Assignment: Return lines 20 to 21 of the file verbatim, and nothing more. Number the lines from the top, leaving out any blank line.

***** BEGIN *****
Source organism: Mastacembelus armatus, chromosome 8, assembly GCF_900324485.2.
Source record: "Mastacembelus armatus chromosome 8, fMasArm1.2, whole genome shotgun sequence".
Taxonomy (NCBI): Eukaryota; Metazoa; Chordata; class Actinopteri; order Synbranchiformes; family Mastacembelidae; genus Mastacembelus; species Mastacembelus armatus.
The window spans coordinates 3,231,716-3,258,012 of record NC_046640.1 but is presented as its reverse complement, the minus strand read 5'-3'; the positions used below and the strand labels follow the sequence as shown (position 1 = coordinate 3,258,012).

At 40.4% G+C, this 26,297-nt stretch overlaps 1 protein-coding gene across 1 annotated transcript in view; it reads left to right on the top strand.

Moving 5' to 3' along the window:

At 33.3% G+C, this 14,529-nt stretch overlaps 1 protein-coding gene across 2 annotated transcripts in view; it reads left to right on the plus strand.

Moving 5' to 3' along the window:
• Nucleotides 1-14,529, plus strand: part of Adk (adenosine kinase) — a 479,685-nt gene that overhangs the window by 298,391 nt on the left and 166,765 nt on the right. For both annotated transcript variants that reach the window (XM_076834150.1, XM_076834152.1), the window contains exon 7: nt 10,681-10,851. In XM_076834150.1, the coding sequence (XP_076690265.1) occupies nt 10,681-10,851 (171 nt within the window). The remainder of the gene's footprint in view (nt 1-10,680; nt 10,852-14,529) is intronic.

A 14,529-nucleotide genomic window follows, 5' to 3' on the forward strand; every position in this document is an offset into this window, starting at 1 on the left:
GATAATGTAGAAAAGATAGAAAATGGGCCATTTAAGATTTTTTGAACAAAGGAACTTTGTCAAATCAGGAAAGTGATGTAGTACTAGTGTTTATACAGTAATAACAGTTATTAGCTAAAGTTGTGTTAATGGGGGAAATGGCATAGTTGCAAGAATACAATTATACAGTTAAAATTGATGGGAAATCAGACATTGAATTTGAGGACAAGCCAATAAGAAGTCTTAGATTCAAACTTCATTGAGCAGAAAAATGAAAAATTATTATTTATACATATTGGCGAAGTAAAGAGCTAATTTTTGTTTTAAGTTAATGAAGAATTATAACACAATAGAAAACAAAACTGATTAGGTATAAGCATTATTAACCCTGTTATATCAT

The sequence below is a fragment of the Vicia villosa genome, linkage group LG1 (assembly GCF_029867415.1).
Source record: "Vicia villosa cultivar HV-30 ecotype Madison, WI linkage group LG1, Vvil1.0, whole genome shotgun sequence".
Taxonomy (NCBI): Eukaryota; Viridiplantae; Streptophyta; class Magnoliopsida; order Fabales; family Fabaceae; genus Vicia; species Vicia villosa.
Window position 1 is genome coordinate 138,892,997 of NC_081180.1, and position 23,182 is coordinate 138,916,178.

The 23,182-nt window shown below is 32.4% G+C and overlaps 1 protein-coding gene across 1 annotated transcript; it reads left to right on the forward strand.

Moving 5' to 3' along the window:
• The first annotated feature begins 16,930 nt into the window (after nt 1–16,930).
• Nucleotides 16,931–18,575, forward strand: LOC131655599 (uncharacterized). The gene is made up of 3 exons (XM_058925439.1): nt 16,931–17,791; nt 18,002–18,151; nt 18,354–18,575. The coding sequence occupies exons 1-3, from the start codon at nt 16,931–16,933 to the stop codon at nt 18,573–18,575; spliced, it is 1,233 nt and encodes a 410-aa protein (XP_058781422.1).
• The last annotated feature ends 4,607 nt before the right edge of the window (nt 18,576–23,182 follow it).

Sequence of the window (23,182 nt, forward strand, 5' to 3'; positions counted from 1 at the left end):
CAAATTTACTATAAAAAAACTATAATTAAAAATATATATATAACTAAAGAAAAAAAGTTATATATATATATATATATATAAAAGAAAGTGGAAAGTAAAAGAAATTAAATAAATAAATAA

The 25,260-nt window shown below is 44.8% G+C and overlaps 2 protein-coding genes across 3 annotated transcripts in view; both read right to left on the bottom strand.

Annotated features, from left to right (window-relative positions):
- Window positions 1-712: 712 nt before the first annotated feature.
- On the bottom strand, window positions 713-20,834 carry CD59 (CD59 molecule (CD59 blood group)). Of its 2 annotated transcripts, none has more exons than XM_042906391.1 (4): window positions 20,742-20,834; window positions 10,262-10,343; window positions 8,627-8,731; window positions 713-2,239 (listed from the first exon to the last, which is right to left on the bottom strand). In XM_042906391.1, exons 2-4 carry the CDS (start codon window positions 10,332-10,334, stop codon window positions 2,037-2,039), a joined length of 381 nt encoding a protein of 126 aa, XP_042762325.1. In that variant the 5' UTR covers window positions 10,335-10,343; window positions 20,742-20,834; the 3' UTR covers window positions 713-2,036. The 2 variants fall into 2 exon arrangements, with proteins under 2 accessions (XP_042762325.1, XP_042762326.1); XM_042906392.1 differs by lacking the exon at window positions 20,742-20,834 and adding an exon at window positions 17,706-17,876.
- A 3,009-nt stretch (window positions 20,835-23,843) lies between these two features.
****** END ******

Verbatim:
• The last annotated feature ends 4,607 nt before the right edge of the window (nt 18,576–23,182 follow it).

Sequence of the window (23,182 nt, forward strand, 5' to 3'; positions counted from 1 at the left end):